I found out today that the Wayfinding System for Pedestrian/Cyclists developed in conjunction with Spackman Mossop Michaels is being implemented finally. Well the trial version anyway using spray paint rather than the final thermoplastics. Here are some first images.
It was intended that this system was to look more friendly than the RTA iconography and also quite different from it too, so that it was quite clear that a different set of hierarchies and conditions were in place. Looking at the system in situ success was achieved on both counts.
I first found Blanket magazine I guess about a year ago, not quite sure when but issue 14 was out anyway. I am not even sure how I found out about it, perhaps it was a link or perhaps a I just stumbled across when I was researching the possibility of starting up a magazine myself (still have this project on the books, but that’s another story). Anyway, I have just completed a review of all seventeen issues currently available.
The magazine is essentially a portfolio publication. Each issue has a theme to which contributors can respond. There are interviews with designer/illustrators/photographers accompanied by many examples of work and there a sections show casing general work not related to the theme.
This article was originally written in late 2005 and submitted as a paper as part of my Master of Design studies at UTS. If you use this article please acknowledge your source. Note, what were previously footnotes are embedded in the text surrounded by square brackets.
Recent developments over the last few months (that is, July 2009) will be followed up in a subsequent post.
As humans with a desire to survive there are two options open to us, to change our environment or to adapt our behaviour to suit the environment (Porter 1980). The first option involves technology and by extension technological change. The different societies, or social environments, that exist or have existed have always had some combination of the two options and the Western social environment has adopted the first option strongly over the second.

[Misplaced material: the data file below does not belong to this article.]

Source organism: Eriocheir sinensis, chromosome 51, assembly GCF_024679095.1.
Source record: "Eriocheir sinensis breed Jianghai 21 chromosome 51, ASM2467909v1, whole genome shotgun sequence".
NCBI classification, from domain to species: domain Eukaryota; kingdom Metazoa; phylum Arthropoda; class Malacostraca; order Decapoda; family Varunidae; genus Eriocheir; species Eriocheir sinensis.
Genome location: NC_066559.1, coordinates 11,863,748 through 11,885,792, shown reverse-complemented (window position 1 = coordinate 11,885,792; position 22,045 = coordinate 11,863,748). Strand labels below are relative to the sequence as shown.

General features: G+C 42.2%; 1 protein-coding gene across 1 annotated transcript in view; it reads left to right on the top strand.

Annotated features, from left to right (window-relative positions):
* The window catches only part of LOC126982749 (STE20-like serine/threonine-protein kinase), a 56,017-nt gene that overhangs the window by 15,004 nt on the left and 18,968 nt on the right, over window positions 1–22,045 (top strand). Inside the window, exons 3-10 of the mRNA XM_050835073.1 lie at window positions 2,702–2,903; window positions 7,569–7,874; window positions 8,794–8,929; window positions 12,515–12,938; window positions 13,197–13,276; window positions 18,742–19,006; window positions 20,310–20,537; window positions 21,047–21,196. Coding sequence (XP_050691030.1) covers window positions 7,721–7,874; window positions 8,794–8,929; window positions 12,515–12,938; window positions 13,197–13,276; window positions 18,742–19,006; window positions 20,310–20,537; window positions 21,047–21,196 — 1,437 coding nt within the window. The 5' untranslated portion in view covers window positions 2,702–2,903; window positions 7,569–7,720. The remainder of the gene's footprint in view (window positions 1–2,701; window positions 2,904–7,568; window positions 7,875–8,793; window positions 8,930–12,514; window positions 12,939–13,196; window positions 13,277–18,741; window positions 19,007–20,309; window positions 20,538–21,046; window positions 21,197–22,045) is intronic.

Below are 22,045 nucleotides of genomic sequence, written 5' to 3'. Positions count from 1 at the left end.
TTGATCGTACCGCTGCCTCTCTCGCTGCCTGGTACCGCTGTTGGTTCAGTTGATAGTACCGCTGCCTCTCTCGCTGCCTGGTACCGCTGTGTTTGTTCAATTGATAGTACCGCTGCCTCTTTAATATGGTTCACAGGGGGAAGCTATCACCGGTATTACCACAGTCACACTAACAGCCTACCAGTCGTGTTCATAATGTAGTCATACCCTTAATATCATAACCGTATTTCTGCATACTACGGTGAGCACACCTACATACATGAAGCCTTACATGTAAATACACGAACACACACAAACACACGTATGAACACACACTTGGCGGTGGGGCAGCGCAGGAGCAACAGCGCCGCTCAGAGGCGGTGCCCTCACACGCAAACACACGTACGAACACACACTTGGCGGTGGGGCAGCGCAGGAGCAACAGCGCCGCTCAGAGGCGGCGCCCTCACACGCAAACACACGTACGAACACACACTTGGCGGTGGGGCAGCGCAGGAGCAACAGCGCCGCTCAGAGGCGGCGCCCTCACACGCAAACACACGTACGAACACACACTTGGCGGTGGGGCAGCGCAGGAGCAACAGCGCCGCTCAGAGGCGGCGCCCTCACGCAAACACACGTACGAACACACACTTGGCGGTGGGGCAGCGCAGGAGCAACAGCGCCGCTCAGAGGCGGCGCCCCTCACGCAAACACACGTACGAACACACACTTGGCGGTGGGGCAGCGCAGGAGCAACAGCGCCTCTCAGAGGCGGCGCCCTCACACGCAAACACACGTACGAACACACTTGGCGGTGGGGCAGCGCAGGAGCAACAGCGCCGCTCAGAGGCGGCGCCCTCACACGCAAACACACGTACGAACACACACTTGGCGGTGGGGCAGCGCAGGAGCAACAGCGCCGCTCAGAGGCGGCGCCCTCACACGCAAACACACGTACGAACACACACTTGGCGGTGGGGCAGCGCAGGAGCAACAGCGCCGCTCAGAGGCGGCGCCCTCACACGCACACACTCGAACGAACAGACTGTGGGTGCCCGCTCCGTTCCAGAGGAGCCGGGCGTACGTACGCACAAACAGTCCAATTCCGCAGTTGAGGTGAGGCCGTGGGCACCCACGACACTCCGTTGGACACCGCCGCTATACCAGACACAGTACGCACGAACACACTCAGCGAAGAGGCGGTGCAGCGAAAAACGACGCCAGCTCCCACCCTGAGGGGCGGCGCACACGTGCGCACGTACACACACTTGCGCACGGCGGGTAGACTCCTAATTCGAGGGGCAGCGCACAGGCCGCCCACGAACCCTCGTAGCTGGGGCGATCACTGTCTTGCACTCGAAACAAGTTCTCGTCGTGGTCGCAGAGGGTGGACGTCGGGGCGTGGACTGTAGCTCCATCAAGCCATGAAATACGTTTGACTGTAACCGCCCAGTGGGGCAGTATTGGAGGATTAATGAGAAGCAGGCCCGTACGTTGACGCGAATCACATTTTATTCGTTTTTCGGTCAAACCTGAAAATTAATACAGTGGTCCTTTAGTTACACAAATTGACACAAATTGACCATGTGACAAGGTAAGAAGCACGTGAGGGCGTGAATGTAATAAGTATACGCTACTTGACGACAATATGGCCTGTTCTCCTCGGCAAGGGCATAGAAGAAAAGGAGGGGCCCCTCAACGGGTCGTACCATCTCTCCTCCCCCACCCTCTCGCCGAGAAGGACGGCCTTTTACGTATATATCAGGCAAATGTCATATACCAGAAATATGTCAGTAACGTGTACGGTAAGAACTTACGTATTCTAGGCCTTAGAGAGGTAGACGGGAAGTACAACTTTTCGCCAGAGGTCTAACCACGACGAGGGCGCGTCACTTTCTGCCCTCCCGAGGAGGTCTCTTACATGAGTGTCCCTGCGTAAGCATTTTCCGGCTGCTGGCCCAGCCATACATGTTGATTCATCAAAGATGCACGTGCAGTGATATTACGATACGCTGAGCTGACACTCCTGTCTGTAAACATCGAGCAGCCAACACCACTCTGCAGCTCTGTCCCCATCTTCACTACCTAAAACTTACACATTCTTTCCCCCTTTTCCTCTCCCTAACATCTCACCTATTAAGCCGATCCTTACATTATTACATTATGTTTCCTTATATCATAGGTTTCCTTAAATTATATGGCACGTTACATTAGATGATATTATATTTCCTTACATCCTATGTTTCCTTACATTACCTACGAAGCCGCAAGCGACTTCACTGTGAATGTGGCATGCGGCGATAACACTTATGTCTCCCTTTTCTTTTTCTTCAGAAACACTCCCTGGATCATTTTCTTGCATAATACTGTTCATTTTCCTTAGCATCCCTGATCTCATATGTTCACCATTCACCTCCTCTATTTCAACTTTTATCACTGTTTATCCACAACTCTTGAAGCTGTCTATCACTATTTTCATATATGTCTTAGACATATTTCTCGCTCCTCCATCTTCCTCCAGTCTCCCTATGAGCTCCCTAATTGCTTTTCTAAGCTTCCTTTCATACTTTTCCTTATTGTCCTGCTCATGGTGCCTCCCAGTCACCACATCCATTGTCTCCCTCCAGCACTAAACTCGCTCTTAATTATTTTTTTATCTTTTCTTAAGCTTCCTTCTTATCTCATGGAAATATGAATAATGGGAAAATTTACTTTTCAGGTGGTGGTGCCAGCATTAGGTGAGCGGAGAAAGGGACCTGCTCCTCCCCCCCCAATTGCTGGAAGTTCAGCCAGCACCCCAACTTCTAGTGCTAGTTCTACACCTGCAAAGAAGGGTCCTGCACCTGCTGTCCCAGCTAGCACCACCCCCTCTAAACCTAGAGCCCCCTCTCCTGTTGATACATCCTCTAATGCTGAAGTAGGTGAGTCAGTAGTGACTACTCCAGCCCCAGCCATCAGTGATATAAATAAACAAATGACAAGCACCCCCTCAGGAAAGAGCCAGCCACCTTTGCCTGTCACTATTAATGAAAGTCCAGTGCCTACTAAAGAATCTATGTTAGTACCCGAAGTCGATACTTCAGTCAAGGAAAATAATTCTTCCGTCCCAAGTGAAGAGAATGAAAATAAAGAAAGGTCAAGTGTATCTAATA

This article was originally written in late 2003 and submitted as a paper as part of my Master of Design studies at UTS. If you use this article please acknowledge your source. Note, what were previously footnotes are embedded in the text surrounded by square brackets.
The topic for investigation in this report came about through my happening to read two things relatively close together. First, the Australian Special Issue of the English design magazine Eye (issue 46), and, second, the Australian Graphic Design Association’s (AGDA) Awards Biannual for 2002. This was something of a coincidence, my being six months behind in my reading of Eye meant I was reading issue 46 at the time the biannual appeared, also I do not normally pay much attention to the AGDA awards let alone look at the related book. What really got me thinking though were two comments; one by Rick Poynor in Eye who said that Australian Graphic Design did not seem to be informed by a sense of the place, and the other in the AGDA biannual warning readers that the content was a “graphic depiction of Australian design”. Could Australian graphic design be nothing more than graphic design done in Australia, as Poynor seems to suggest?